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Federal Court says it lacks jurisdiction to hear CSIS employee’s discrimination claim

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OTTAWA — A federal judge has tossed out a Canadian Security Intelligence Service employee’s discrimination lawsuit against the spy service, saying Sameer Ebadi should have followed the internal grievance procedures available to him.

In his newly released decision, Federal Court Justice Henry Brown said the court therefore lacks jurisdiction to address the claim filed by Ebadi, who uses a pseudonym due to the sensitive nature of his work.

Ebadi, a practising Muslim who fled to Canada from a repressive Middle Eastern country, began working as a CSIS analyst in the Prairie region 22 years ago. He is now on long-term disability leave.

His statement of claim, filed in January 2020, says he was passed over for promotion despite an excellent work record, and that he suffered bullying, discrimination, emotional and physical abuse and religious persecution from fellow employees.

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Among other things, his claim alleges employees would quickly open his office door when he was at prayer, smashing it into his body or head. “They would then feign surprise that Sameer was at prayer, but would laugh outside the door afterwards.”

Ebadi argued that CSIS has a history of protecting harassers from responsibility for their racially or religiously motivated behaviour.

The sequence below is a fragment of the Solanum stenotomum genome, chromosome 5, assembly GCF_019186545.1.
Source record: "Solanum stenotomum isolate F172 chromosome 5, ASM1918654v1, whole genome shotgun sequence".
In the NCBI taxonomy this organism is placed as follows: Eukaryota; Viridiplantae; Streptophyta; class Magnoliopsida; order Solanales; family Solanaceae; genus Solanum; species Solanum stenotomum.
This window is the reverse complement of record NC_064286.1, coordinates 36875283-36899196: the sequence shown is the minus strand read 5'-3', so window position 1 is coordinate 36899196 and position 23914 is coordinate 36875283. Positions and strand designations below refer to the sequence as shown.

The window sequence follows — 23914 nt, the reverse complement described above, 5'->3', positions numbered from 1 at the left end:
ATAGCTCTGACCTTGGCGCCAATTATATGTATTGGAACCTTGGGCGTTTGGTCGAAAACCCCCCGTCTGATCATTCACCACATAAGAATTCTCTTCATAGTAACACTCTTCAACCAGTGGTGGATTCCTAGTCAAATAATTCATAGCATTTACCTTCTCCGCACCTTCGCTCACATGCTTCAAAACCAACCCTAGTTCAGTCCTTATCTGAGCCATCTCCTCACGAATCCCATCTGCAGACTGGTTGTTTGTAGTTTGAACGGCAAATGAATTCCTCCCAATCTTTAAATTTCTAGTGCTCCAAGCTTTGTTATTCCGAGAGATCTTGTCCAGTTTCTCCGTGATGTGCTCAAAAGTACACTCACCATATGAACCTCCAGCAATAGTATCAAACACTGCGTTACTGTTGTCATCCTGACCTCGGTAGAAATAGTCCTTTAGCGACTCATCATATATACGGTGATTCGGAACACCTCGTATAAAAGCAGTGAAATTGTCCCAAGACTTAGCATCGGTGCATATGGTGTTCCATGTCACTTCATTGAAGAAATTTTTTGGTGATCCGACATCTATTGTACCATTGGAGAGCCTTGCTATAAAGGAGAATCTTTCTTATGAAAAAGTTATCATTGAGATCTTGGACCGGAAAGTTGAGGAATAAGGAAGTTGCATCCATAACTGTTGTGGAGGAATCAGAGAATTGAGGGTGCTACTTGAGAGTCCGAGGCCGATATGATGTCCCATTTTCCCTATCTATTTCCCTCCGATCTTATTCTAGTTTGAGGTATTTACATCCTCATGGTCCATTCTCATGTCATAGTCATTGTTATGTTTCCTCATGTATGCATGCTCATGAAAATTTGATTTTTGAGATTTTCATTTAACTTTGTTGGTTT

He said internal CSIS processes could not be trusted to provide him with a fair hearing and to protect him against reprisals for bringing forward concerns.

“I have tried on multiple occasions, with varying levels of CSIS management, to address my well-founded issues of workplace harassment and discrimination,” Ebadi said in an affidavit filed with the court.

“With each effort, I was met with resistance and, what is worse, faced increased discriminatory treatment for blowing the whistle on my fellow employees and managers.”

Lawyers for the government filed a motion to have the case struck out, arguing the terms of Ebadi’s employment are subject to intelligence service procedures.

The availability of internal resolution processes preclude the Ebadi from initiating a civil action for matters that could be subject to a grievance or harassment complaint, they said.

At a hearing last month, counsel for Ebadi asked the judge to reject the government motion, saying CSIS management has created and perpetuated a culture of systemic racism, Islamophobia, harassment and reprisal.

Ebadi also contended that because he is challenging the adequacy of the CSIS grievance and harassment processes themselves, his claim is not barred by a section of the Federal Public Sector Labour Relations Act that could prevent the court from getting involved.

In his decision, Brown noted that at no time in his career did Ebadi file a complaint under either the harassment policy or grievance procedure.

“He cannot now litigate in this Court the adequacy of procedures he himself chose never to follow.”

During the court hearing, John Kingman Phillips, co-counsel for Ebadi, pointed to remarks CSIS director David Vigneault made at a December 2020 meeting of the federal National Security Transparency Advisory Group.

Vigneault said he had acknowledged publicly and privately to employees “that, yes, systemic racism does exist here, and yes there is a level of harassment and fear of reprisal within the organization.”